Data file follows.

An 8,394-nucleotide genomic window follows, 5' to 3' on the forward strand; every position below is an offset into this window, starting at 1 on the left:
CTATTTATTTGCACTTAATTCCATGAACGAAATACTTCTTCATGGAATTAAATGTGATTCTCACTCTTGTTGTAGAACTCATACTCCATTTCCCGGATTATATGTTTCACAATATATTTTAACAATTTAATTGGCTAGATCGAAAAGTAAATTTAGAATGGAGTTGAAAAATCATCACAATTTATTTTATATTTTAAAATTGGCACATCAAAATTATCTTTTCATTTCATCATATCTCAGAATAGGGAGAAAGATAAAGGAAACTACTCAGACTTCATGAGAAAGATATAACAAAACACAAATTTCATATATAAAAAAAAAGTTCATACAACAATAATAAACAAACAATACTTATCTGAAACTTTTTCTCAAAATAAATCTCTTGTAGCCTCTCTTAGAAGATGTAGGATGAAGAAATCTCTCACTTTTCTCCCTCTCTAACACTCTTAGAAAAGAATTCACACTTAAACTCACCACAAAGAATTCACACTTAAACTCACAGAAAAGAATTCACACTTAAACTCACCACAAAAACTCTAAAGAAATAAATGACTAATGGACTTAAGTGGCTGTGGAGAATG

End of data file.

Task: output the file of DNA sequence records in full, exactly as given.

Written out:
An 8,394-nucleotide genomic window follows, 5' to 3' on the forward strand; every position below is an offset into this window, starting at 1 on the left:
CTATTTATTTGCACTTAATTCCATGAACGAAATACTTCTTCATGGAATTAAATGTGATTCTCACTCTTGTTGTAGAACTCATACTCCATTTCCCGGATTATATGTTTCACAATATATTTTAACAATTTAATTGGCTAGATCGAAAAGTAAATTTAGAATGGAGTTGAAAAATCATCACAATTTATTTTATATTTTAAAATTGGCACATCAAAATTATCTTTTCATTTCATCATATCTCAGAATAGGGAGAAAGATAAAGGAAACTACTCAGACTTCATGAGAAAGATATAACAAAACACAAATTTCATATATAAAAAAAAAGTTCATACAACAATAATAAACAAACAATACTTATCTGAAACTTTTTCTCAAAATAAATCTCTTGTAGCCTCTCTTAGAAGATGTAGGATGAAGAAATCTCTCACTTTTCTCCCTCTCTAACACTCTTAGAAAAGAATTCACACTTAAACTCACCACAAAGAATTCACACTTAAACTCACAGAAAAGAATTCACACTTAAACTCACCACAAAAACTCTAAAGAAATAAATGACTAATGGACTTAAGTGGCTGTGGAGAATG